Allan Baekke doesn’t dress like your typical poker player. There is no hoody, no sweatpants, no diamante encrusted jeans. The Dane sports smart, fitted trousers and a fresh crisp shirt that make him look more like a property developer or market trader than online poker pro. It’s been a while since we’ve seen Baekke on the tour but for good reason.
“I’ve got a one-year old. She was born last January so I decided to spend less time away,” said Baekke smiling broadly, an obviously proud father.
Baekke could afford to take some time off having pocketed €879,555 in 2010, half of which came when he won EPT Snowfest in one of the most competent final table displays in EPT history. Baekke smashed his way through a 546-strong field to beat Russell Carson into second and Johannes Strassmann into third to claim the €445,000 winner’s purse. Baekke’s ambition is to win two EPT titles (which he said before he’d even won his first) and he came pretty close to achieving that lofty aim when at the very next stop of the tour, EPT San Remo, he finished 12th for €50,000.
The online heads-up specialist has got himself up out of the doldrums after a poor start to chip up to 43,000, largely thanks to a hand that recently played out in level 6. Thomas Swensen opened from early position and was called in two late position spots before Baekke made the call from the button. The K♣8♦7♥ flop was checked round to Baekke who pushed out 1,700, Swensen called as did the cut-off (who dropped away on the turn).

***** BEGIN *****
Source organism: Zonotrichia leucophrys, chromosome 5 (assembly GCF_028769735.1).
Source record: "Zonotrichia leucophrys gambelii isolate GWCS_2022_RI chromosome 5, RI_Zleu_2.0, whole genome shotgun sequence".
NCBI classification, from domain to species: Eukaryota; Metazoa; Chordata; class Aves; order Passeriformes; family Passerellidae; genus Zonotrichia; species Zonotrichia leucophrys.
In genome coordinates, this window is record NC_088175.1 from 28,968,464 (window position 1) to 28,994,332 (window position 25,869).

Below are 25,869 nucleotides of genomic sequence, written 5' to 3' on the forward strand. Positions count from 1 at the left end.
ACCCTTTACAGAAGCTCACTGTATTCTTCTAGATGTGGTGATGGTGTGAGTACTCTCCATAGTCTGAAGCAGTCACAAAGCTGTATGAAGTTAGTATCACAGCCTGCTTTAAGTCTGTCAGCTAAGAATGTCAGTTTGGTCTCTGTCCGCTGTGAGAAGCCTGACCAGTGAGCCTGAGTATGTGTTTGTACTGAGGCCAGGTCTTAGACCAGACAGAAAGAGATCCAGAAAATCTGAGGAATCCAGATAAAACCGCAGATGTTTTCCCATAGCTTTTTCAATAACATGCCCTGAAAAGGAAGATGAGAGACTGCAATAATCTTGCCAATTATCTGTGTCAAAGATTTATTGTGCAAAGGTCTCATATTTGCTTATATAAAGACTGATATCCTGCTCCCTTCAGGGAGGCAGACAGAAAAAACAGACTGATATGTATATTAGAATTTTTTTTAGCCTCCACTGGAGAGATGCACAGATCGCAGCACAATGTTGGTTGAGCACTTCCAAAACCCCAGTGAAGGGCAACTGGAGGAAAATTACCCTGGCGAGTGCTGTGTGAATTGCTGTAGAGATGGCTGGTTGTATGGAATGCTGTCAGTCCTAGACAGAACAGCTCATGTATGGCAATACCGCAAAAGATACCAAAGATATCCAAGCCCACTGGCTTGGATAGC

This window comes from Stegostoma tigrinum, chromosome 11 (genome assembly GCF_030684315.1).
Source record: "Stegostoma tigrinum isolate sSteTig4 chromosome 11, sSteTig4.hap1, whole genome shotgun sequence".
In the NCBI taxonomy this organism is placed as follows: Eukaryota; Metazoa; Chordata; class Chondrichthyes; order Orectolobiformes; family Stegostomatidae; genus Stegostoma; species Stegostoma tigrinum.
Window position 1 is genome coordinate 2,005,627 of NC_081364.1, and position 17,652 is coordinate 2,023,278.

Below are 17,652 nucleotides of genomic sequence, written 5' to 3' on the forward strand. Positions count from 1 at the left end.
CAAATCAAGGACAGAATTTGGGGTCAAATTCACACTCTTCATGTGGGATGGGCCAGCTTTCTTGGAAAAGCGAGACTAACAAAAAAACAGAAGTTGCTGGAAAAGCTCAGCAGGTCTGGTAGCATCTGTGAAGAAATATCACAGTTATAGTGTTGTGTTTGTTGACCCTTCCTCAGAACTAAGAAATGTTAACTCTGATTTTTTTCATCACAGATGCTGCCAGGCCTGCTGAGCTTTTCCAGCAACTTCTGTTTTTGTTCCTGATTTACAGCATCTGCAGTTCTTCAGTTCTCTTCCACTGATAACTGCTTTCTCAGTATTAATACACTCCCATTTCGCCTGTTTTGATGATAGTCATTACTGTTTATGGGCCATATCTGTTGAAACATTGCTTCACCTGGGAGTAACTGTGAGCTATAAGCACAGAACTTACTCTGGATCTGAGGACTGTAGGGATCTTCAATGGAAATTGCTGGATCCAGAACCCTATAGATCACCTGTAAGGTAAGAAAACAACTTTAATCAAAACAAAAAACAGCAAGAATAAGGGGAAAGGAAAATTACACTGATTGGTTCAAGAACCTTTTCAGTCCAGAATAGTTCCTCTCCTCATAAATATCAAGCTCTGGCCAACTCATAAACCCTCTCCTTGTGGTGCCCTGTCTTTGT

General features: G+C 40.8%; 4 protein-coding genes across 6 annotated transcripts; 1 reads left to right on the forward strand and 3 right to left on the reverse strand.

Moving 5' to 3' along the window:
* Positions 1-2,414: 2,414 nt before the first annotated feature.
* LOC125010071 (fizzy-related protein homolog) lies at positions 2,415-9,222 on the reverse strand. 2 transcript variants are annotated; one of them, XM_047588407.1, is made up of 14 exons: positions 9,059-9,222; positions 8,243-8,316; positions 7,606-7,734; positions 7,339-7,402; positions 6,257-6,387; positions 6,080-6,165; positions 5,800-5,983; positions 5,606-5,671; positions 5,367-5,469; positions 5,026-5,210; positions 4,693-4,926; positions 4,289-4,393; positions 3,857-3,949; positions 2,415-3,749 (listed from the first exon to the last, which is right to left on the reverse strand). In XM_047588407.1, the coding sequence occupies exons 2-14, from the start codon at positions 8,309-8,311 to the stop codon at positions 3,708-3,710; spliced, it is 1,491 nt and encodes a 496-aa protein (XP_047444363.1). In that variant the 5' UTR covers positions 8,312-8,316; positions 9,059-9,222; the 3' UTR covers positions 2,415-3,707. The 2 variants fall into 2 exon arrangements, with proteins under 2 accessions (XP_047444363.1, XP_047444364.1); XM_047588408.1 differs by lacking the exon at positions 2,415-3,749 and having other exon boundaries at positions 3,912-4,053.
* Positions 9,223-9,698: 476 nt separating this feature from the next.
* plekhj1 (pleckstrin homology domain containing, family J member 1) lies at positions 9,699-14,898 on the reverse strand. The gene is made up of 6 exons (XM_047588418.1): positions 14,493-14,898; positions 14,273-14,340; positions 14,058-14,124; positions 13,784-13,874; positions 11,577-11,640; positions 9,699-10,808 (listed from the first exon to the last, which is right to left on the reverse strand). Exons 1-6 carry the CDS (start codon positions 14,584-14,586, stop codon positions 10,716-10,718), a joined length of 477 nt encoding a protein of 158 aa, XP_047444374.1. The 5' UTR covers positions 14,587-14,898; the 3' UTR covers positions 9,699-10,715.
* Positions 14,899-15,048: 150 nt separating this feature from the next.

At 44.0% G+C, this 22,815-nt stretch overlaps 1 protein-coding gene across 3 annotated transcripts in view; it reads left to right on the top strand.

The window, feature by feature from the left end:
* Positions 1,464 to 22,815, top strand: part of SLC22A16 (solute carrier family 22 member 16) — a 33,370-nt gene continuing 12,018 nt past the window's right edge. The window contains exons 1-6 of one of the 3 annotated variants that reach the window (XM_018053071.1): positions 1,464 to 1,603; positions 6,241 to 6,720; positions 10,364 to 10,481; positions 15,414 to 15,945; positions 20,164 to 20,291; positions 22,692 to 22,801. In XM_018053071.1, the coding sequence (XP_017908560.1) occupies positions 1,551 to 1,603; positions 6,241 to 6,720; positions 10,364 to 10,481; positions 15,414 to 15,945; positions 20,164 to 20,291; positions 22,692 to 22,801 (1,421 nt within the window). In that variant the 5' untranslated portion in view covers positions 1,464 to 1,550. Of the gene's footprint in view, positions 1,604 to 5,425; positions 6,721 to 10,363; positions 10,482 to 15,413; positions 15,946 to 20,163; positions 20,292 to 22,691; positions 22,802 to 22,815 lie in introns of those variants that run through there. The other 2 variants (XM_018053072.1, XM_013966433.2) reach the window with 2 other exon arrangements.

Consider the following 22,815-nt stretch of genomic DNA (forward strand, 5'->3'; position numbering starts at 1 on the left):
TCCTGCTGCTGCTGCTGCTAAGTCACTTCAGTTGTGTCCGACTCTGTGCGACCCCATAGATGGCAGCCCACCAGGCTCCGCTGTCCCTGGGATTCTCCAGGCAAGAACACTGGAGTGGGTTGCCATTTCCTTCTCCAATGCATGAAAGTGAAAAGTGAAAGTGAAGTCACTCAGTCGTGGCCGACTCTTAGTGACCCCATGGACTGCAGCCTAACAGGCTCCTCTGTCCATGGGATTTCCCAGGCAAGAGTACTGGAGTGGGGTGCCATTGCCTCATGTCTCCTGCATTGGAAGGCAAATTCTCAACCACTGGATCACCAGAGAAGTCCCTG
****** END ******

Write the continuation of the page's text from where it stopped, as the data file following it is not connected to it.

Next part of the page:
Baekke fired another 3,900 into the K♥ which had paired the board. Swensen called again before a blank 2♦ hit the river. Swensen, who covered Baekke, looked over at his opponent’s stack, now just 18,300, and bet 8,500.
“Heh,” said Baekke (or some other sound of irritation).
He leant back and crossed his arms. He rocked forward, his elbows onto the rail and said to Swensen: “Sevens? Or eights?”
Swensen said nothing. Baekke spread his chips on the felt in front of him, plucked out two blue 5,000 chips and tossed them across the line.
“Nice call,” said Swensen who tabled 5♠6♠ for a busted draw. Baekke turned over J♠K♠ for top trips and scooped the pot.
“I thought you might throw it away,” said Swensen (well, that is the reason for bluffing).
“I didn’t like it too much. I thought you might have nine-ten. I didn’t like to call, it’s my biggest leak,” said Baekke.
“I have to bet in case you have nine-ten,” said Swensen.
“If I have nine-ten, I have to shove,” said Baekke, before adding, “Or maybe I call. That would have been some call.”
If anyone if doubting that Baekke wouldn’t have been able to find a shove there with nine-ten perhaps shouldn’t sit down to play him. A year off the live circuit don’t seem to have dulled his play much, he’s now up to 69,000, well above average.